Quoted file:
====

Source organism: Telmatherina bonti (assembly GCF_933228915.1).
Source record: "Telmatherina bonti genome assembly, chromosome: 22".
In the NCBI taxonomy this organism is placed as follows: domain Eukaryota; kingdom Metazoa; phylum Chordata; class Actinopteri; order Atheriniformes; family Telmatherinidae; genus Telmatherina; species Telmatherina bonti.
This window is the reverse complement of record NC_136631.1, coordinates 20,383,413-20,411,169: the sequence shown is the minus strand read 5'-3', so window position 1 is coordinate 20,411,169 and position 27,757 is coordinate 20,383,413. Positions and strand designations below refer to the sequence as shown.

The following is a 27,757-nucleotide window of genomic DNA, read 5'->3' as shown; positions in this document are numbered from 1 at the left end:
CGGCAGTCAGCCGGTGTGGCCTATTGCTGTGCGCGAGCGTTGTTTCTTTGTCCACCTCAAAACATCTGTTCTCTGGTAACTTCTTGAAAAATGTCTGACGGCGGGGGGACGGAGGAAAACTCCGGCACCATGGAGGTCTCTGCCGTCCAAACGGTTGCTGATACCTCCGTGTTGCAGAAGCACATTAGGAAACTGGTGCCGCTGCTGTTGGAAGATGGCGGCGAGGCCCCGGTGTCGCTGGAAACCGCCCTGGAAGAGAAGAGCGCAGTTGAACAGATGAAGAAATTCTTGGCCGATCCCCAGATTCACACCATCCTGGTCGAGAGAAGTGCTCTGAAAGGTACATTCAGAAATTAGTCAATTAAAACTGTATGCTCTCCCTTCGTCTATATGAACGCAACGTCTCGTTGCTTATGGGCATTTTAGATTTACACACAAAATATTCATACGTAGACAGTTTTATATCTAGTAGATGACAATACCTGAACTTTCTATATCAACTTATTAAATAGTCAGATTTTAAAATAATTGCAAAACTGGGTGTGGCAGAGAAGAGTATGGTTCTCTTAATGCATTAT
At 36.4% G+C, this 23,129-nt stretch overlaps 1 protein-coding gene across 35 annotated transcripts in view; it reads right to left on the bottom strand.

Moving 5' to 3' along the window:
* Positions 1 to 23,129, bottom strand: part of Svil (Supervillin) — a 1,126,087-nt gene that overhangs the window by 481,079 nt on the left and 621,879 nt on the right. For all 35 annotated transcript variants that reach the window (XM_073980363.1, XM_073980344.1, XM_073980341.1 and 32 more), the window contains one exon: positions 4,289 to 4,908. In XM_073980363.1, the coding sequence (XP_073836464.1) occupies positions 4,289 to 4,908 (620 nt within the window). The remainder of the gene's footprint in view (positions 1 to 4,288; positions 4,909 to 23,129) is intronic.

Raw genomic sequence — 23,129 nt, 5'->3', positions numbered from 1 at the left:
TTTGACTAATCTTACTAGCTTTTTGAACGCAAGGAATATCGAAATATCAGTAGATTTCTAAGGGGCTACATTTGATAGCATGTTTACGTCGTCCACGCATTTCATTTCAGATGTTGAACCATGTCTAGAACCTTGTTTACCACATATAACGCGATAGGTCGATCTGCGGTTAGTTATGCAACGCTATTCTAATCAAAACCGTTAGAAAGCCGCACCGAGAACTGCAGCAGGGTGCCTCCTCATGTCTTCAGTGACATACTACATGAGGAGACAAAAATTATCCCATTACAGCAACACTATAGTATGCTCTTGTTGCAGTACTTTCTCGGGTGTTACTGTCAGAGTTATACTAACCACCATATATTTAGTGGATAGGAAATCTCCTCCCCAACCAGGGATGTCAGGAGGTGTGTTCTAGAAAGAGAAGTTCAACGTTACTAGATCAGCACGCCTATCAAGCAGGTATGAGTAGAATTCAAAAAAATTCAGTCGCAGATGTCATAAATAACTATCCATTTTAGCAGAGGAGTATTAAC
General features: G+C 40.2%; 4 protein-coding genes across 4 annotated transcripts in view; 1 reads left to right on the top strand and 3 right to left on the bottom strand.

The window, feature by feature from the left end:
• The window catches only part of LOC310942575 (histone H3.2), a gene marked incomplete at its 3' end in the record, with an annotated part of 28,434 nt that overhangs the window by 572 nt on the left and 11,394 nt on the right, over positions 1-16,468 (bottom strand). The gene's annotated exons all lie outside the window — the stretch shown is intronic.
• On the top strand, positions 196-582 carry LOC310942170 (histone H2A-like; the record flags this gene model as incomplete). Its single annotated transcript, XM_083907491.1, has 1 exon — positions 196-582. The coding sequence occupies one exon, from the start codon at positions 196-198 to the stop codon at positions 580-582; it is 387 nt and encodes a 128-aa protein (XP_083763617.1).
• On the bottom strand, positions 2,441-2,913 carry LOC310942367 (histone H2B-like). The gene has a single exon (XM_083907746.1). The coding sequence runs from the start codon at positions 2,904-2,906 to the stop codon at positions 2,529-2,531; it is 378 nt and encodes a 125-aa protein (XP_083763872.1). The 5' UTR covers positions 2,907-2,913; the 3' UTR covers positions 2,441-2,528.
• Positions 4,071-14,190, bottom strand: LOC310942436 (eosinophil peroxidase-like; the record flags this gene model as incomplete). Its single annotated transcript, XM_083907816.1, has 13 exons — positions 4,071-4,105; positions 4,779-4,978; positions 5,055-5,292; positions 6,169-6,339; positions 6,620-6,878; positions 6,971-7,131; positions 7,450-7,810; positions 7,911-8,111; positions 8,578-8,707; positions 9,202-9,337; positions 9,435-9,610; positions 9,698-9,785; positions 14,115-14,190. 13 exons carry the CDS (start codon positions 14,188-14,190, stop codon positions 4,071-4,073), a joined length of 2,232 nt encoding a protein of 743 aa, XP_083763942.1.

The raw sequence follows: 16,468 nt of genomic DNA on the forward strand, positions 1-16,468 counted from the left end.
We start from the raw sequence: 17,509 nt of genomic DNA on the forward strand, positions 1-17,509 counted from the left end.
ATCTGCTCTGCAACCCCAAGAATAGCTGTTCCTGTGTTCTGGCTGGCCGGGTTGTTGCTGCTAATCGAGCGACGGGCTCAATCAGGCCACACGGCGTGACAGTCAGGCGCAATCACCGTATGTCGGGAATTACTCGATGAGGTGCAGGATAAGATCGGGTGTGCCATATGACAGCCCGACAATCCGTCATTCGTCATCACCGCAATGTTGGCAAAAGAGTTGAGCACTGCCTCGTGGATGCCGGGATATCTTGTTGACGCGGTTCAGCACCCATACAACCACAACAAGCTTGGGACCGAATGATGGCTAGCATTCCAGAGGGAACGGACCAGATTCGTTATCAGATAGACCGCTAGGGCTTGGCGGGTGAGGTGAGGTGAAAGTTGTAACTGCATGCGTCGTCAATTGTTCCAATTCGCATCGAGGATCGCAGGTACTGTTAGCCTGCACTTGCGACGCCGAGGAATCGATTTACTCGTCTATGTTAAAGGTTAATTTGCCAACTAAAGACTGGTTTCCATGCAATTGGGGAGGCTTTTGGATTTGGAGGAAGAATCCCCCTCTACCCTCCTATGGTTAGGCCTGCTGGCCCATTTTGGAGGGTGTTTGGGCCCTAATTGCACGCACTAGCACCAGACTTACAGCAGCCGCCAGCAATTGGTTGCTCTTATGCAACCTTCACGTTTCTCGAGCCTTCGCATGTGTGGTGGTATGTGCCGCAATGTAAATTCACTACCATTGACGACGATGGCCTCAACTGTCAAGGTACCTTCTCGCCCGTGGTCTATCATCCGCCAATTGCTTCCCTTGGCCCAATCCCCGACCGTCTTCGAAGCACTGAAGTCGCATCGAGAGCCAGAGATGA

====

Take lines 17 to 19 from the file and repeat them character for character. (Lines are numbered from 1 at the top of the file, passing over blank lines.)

• Positions 4,071-14,190, bottom strand: LOC310942436 (eosinophil peroxidase-like; the record flags this gene model as incomplete). Its single annotated transcript, XM_083907816.1, has 13 exons — positions 4,071-4,105; positions 4,779-4,978; positions 5,055-5,292; positions 6,169-6,339; positions 6,620-6,878; positions 6,971-7,131; positions 7,450-7,810; positions 7,911-8,111; positions 8,578-8,707; positions 9,202-9,337; positions 9,435-9,610; positions 9,698-9,785; positions 14,115-14,190. 13 exons carry the CDS (start codon positions 14,188-14,190, stop codon positions 4,071-4,073), a joined length of 2,232 nt encoding a protein of 743 aa, XP_083763942.1.

The raw sequence follows: 16,468 nt of genomic DNA on the forward strand, positions 1-16,468 counted from the left end.
We start from the raw sequence: 17,509 nt of genomic DNA on the forward strand, positions 1-17,509 counted from the left end.